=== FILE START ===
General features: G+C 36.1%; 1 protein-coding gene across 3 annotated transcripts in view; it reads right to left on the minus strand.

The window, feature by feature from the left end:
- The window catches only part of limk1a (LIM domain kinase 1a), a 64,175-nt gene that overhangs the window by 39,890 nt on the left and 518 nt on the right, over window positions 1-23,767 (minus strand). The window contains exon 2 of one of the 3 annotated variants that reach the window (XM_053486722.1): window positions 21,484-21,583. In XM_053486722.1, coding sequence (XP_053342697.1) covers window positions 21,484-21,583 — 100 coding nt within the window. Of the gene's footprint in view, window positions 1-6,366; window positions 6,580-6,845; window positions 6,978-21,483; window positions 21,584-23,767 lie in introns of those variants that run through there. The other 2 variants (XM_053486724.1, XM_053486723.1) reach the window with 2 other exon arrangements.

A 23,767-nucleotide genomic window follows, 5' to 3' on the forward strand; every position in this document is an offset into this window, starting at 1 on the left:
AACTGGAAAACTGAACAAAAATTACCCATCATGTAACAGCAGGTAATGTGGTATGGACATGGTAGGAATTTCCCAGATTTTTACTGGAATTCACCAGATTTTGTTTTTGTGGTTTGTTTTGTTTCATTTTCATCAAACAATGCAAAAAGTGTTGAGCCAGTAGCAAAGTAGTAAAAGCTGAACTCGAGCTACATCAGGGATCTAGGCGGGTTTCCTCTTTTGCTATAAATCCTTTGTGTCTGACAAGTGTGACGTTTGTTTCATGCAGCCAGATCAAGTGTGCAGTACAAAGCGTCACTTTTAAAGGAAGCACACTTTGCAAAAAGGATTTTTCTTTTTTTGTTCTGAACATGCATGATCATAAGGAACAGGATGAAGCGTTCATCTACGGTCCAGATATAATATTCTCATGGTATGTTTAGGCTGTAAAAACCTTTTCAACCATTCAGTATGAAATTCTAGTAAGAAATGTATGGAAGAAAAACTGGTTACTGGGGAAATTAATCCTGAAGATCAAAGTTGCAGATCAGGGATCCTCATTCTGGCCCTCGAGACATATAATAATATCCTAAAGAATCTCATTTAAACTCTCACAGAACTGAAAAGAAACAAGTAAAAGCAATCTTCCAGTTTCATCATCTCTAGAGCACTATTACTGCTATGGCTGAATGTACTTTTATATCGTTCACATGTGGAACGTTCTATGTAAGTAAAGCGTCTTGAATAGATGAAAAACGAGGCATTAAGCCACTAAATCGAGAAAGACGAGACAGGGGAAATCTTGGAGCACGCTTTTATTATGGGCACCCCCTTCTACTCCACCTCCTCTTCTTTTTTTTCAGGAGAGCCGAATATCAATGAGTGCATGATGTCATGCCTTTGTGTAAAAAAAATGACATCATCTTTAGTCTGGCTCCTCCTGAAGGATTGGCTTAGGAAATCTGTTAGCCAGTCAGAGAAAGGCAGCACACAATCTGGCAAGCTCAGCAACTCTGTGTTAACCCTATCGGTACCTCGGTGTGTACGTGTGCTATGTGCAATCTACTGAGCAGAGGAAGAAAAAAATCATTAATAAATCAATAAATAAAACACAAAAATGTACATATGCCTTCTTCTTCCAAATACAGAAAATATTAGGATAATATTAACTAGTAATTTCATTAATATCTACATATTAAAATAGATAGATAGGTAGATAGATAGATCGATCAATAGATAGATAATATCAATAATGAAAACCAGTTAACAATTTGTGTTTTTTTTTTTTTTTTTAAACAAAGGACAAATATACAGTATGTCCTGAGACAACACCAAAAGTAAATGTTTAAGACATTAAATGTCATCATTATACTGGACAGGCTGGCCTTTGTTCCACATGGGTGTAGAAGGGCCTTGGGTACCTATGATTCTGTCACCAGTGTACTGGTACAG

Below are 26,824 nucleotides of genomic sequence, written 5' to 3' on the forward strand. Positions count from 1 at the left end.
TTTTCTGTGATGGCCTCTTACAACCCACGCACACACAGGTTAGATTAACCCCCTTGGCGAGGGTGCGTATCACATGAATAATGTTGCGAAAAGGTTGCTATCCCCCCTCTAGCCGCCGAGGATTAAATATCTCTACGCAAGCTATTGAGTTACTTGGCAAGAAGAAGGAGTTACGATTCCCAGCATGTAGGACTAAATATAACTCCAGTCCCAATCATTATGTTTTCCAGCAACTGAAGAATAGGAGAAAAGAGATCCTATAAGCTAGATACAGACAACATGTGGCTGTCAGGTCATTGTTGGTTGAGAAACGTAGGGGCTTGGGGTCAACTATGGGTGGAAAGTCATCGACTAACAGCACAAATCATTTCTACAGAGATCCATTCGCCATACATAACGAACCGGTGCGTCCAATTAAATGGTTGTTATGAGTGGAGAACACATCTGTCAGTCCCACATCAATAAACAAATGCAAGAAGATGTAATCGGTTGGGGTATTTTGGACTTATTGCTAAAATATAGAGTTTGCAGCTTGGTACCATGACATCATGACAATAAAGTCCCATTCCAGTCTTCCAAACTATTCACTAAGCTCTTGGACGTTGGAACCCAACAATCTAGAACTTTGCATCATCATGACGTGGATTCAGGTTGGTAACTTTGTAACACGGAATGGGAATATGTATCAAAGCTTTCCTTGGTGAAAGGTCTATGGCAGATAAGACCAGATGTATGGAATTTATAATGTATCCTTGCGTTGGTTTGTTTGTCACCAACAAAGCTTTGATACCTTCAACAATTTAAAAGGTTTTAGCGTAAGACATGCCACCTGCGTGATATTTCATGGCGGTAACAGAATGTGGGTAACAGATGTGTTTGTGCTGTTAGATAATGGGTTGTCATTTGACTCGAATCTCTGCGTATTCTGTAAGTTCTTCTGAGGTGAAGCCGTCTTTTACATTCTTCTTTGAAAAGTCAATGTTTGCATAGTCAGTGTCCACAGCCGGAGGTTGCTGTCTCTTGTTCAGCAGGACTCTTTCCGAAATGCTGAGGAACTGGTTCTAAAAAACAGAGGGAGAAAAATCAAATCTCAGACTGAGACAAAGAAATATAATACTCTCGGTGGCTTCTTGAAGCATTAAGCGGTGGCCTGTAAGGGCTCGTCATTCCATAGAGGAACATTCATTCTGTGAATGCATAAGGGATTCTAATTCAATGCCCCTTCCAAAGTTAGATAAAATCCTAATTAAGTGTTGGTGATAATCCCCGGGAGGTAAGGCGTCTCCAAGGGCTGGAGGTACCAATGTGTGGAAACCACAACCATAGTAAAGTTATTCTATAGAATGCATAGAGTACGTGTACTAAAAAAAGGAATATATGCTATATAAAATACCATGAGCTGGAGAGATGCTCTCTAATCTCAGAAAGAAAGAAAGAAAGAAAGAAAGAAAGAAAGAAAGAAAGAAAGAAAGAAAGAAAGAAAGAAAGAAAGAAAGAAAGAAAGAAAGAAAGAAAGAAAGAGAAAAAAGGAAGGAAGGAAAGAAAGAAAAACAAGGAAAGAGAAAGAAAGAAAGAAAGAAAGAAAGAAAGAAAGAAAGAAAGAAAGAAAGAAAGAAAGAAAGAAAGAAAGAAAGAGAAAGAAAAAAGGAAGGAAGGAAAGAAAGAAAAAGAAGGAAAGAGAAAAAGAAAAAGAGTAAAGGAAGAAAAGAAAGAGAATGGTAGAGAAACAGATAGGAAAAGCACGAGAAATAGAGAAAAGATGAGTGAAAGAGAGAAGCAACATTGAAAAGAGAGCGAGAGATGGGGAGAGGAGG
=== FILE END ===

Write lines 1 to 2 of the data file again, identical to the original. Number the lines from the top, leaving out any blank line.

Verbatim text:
General features: G+C 36.1%; 1 protein-coding gene across 3 annotated transcripts in view; it reads right to left on the minus strand.

The window, feature by feature from the left end: